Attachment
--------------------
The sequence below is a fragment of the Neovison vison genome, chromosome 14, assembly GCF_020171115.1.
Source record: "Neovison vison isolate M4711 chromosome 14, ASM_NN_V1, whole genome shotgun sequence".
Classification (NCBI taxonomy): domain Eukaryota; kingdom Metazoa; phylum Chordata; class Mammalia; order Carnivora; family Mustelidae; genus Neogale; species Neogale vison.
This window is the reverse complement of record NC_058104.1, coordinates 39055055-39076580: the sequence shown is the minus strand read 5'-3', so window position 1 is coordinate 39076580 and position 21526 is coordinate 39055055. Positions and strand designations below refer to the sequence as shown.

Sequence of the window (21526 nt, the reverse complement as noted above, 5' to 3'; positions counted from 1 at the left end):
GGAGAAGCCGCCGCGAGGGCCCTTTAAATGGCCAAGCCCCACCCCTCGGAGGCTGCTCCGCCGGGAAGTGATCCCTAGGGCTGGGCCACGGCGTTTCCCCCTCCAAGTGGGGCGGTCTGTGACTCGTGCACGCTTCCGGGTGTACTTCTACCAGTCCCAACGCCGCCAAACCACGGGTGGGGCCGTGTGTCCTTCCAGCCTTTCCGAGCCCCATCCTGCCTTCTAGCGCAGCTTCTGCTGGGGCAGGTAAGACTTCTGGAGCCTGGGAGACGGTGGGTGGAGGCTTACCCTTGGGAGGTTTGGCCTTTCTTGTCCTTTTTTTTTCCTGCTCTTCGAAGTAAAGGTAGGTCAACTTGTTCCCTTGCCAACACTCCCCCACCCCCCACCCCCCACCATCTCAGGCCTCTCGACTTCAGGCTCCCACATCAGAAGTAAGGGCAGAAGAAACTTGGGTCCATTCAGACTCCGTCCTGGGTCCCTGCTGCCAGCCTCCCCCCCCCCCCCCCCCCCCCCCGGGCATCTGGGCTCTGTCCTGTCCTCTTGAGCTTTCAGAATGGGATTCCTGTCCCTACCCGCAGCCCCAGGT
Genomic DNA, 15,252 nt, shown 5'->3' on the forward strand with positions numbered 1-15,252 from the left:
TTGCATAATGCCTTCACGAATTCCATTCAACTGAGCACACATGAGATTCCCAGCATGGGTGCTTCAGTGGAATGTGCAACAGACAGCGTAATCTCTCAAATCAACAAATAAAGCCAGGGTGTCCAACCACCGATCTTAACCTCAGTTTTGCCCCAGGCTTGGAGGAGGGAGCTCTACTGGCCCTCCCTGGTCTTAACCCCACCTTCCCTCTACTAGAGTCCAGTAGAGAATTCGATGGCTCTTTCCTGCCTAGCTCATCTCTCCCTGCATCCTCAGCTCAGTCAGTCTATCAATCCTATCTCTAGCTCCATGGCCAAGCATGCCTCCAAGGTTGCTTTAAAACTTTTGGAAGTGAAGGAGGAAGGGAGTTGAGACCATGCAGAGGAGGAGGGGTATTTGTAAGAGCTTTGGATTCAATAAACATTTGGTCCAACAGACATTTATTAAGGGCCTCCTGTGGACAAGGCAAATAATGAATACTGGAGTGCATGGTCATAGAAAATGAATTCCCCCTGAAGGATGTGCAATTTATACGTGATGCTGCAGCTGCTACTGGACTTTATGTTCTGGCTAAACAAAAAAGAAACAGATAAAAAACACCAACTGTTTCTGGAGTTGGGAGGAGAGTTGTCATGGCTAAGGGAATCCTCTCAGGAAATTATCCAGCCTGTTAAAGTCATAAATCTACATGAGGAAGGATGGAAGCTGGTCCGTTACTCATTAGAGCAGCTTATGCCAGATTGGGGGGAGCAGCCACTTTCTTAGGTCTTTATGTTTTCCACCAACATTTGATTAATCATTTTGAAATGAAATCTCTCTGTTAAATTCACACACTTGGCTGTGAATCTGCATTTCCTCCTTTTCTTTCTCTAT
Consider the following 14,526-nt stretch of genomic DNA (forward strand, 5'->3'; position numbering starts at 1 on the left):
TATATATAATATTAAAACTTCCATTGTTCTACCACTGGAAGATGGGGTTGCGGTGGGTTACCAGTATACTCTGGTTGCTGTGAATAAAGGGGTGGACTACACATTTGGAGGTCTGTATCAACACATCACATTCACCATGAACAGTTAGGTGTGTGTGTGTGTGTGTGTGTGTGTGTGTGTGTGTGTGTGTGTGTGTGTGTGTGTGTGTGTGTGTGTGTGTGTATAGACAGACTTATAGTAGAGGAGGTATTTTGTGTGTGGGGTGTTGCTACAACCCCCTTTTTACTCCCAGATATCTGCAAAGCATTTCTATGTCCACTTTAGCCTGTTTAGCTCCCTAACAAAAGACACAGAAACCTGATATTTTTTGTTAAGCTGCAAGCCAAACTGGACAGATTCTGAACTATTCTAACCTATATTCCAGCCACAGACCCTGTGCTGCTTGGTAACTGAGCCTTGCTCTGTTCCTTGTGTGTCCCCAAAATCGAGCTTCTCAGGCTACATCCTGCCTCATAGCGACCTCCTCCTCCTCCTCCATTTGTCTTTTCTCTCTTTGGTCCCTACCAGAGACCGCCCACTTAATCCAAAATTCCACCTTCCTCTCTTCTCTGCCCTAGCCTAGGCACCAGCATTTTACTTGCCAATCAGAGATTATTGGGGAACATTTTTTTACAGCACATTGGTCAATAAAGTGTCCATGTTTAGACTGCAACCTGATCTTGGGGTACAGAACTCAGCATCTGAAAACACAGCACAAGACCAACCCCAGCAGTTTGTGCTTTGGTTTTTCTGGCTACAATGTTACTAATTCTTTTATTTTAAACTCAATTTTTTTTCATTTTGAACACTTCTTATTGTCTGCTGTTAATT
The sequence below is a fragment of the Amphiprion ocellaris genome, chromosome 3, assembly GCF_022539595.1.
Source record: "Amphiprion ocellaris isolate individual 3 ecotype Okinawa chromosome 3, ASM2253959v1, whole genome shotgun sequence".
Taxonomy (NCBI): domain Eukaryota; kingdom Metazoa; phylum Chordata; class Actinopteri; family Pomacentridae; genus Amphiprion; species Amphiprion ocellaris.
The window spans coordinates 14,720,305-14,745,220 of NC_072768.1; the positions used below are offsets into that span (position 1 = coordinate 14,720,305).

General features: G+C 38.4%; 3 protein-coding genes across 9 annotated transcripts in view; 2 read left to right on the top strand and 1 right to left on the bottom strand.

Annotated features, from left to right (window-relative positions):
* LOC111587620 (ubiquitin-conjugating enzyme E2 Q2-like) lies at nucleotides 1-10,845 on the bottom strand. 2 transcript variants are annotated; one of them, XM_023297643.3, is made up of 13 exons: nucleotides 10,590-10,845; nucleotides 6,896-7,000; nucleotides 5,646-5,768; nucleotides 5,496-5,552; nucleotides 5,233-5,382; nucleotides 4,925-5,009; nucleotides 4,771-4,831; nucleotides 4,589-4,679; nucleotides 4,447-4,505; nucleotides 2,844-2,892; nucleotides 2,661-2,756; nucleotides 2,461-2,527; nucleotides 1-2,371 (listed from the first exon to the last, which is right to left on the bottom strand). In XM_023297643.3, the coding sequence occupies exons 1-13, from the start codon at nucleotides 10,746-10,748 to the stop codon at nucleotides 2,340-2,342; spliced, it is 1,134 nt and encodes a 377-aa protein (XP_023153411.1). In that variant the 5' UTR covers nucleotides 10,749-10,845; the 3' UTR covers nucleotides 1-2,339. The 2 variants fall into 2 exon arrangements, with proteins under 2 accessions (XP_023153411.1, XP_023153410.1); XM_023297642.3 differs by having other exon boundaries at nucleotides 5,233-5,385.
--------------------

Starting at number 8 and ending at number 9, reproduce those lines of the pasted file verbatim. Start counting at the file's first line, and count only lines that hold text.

TTGCATAATGCCTTCACGAATTCCATTCAACTGAGCACACATGAGATTCCCAGCATGGGTGCTTCAGTGGAATGTGCAACAGACAGCGTAATCTCTCAAATCAACAAATAAAGCCAGGGTGTCCAACCACCGATCTTAACCTCAGTTTTGCCCCAGGCTTGGAGGAGGGAGCTCTACTGGCCCTCCCTGGTCTTAACCCCACCTTCCCTCTACTAGAGTCCAGTAGAGAATTCGATGGCTCTTTCCTGCCTAGCTCATCTCTCCCTGCATCCTCAGCTCAGTCAGTCTATCAATCCTATCTCTAGCTCCATGGCCAAGCATGCCTCCAAGGTTGCTTTAAAACTTTTGGAAGTGAAGGAGGAAGGGAGTTGAGACCATGCAGAGGAGGAGGGGTATTTGTAAGAGCTTTGGATTCAATAAACATTTGGTCCAACAGACATTTATTAAGGGCCTCCTGTGGACAAGGCAAATAATGAATACTGGAGTGCATGGTCATAGAAAATGAATTCCCCCTGAAGGATGTGCAATTTATACGTGATGCTGCAGCTGCTACTGGACTTTATGTTCTGGCTAAACAAAAAAGAAACAGATAAAAAACACCAACTGTTTCTGGAGTTGGGAGGAGAGTTGTCATGGCTAAGGGAATCCTCTCAGGAAATTATCCAGCCTGTTAAAGTCATAAATCTACATGAGGAAGGATGGAAGCTGGTCCGTTACTCATTAGAGCAGCTTATGCCAGATTGGGGGGAGCAGCCACTTTCTTAGGTCTTTATGTTTTCCACCAACATTTGATTAATCATTTTGAAATGAAATCTCTCTGTTAAATTCACACACTTGGCTGTGAATCTGCATTTCCTCCTTTTCTTTCTCTAT
Consider the following 14,526-nt stretch of genomic DNA (forward strand, 5'->3'; position numbering starts at 1 on the left):